' ' Cinema Romantico: Small Town Crime

Tuesday, February 20, 2018

Small Town Crime

Typically “private investigator” in noir is shorthand for bitter drunk down to his last chance. That’s true of Mike Kendall (John Hawkes), burgeoning private investigator at the center of “Small Town Crime”, save for the bitter part. He is a drunk for sure, cleaning his car dashboard of empty beer cans most mornings, and down to his last chance absolutely, which has come about because of his drunkenness, but he does not, frankly, seem all that bitter. Consider the movie’s opening, which catches sight of Mike as his garage door opens, pounding his morning beer, before the shot flips and we see his car parked in his lawn, having left a shattered white fence post (I had a hard time Mike kept maintained in the first place) in its wake. That might’ve been enough. Except, then he sits down and bench presses weights, pausing to slurp more beer, then pausing to puke, then bench pressing again, a guy devoted to physical health even as he wrecks it. If you are a drunk with the wherewithal to stick to your morning weight lifting routine you can’t be all that bitter.

This is how Hawkes plays the part too, forgoing, say, Paul Newman’s drearily droll countenance in “Harper” or Michael Shannon’s exhausted whateverism in “The Missing Person.” Hawkes has Mike bop down to the unemployment office each week to collect his check, which he does by cheerily employing his alcoholism as a safeguard against ever landing a job. Oh, he makes stabs at getting on the wagon, like the standard issue shot of ignoring the beer cans in the fridge for the milk carton instead, but there is something in the way that Hawkes desperately glugs that white liquid that makes you think, like Ron Burgundy, milk was a bad choice. Why the sound design makes beer guzzling down his gullet resonate with less dread than boys will be boys whimsy. His oddly ebullient air is finally compromised when he comes upon a young woman, bruised and bloodied, lying on the side of the road, and then becomes determined to solve her murder, hiring himself out as a P.I. to the dead girl’s father (Robert Forster). Yet even here Hawkes rarely strikes a sour tone, playing it more with a frenzied itch to crack the case.

That’s an odd tone to strike, particularly when every death on screen is presented so macabrely, and brothers Eshom and Ian Nelms, who wrote and directed, cannot always manage it. There might have been something Coen-ish here, except their atmosphere of desert and darkened bars is never heightened, betraying a more formal tone. And they write none of their supporting characters with any sense of panache, save for Dale Dickey’s bartender who gets one hellacious speech and then is shunted inside. Everyone else is treated with a surprising sort of earnestness, at least in relation to Hawkes’s drunken bundle of joy, like Octavia Spencer playing his sister, whose character never really goes beyond steadfast yet exasperated, or Anthony Anderson playing Spencer’s husband, a good-natured character who seems readymade to exist as Watson to Hawkes’s Sherlock but mostly just turns up to get placed in peril.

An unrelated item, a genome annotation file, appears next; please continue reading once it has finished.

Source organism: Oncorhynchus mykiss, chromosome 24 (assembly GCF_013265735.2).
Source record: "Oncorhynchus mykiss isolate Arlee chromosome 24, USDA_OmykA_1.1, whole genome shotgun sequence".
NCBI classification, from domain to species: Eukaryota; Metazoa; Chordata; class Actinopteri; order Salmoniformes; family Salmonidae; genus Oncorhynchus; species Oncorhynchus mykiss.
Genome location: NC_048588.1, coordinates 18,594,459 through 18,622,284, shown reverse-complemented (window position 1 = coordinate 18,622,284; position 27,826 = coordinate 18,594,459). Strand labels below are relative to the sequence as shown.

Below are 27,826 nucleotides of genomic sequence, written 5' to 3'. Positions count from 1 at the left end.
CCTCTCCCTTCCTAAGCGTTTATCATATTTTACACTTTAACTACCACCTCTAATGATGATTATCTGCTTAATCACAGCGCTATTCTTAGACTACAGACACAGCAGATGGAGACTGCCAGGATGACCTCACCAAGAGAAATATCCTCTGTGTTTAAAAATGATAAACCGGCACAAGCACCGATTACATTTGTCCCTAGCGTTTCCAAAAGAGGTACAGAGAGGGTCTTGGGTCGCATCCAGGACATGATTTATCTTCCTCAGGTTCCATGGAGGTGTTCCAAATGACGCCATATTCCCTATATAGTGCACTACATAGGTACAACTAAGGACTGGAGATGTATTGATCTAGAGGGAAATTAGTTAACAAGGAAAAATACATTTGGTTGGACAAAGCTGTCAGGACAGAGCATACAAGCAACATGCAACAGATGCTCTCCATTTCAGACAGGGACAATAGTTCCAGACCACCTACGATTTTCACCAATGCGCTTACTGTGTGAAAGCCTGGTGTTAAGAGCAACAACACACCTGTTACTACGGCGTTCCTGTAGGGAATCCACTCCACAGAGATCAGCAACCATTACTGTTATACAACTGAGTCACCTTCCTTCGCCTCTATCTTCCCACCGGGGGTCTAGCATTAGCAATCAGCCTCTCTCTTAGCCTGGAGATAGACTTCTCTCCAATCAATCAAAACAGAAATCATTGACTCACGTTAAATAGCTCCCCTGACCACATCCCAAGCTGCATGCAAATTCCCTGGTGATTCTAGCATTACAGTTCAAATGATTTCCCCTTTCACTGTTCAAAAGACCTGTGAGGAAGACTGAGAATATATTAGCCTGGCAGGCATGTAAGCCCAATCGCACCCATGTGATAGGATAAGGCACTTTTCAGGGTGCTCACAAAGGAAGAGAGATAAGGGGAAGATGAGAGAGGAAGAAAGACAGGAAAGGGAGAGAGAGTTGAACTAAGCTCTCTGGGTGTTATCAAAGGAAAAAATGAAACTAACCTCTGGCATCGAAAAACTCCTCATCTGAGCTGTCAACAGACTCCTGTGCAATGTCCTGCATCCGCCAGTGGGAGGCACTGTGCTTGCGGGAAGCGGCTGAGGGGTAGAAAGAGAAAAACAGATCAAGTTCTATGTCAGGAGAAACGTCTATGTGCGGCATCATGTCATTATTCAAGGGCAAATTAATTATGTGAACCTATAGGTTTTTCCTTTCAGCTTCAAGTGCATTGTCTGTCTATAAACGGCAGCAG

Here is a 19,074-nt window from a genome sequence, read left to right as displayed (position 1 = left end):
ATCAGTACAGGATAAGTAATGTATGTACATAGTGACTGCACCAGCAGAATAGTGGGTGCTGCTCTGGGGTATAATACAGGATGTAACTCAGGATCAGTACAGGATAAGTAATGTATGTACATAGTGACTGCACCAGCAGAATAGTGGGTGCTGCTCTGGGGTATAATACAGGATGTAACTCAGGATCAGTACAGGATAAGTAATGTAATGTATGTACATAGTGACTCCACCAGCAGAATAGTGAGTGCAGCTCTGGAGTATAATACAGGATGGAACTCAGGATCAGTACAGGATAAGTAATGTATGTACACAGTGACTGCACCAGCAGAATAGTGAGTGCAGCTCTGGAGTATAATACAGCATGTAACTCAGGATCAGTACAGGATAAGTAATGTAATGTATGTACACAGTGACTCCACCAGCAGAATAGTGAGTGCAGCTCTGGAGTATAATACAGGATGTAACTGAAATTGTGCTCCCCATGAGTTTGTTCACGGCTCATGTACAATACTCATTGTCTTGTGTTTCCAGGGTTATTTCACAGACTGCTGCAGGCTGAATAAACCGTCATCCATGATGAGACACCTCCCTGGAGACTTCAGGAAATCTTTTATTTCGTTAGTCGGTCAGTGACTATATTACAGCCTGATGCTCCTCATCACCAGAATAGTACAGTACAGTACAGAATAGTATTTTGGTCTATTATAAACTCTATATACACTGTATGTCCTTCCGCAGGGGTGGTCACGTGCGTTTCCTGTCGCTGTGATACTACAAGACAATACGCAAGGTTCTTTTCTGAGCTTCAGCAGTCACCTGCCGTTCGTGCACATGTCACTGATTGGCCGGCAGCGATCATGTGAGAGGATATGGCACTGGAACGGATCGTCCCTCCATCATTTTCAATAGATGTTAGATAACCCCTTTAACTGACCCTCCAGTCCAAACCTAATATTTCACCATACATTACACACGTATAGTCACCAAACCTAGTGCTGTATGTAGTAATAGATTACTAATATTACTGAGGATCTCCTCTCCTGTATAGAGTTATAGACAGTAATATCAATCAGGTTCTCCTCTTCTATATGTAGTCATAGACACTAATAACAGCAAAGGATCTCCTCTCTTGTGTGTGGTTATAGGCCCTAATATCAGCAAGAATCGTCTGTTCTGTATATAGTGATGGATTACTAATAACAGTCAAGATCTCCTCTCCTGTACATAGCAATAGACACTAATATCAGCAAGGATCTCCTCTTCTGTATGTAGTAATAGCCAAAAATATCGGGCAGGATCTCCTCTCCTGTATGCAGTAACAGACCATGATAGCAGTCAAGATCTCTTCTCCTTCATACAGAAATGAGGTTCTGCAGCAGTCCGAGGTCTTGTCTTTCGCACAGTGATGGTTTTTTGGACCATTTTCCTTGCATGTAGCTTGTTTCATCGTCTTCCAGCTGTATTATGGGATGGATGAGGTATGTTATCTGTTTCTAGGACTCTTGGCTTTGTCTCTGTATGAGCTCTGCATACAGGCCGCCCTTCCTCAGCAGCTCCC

Maybe that constitutes a spoiler, but probably not. “Small Town Crime” is nothing if not predictably plotted, and, more troublingly, rarely finds ways to illuminatingly color within its obvious lines. It seems to want Mike’s damn the torpedoes intent to inadvertently put all those he cares about in danger, a callback, to what went wrong in his previous life as a policeman, seen in solemn flashback. It’s Jake Gittes going back to Chinatown, in other words, though this one ends in a western-styled shootout, less notable for its serviceably portrayed gunplay than a brief moment when the girl’s father is called on the carpet for how his treatment might have spurred her toward her terrible demise. It’s the only time the movie sort of stops to even consider the girl herself. That, I dare say, might be deliberate, who she is and what she means being trampled by Mike’s own determination to re-make his place in the world, though the movie never makes clear whether or not that’s true. On the other hand, Mike’s inevitable lesson learned isn’t so inevitable, evoked in an ending that doesn’t seem to completely let him off the hook. The closing credits go for an obvious joke with other characters, but I kept wondering if Mike had made his way back to a bar.

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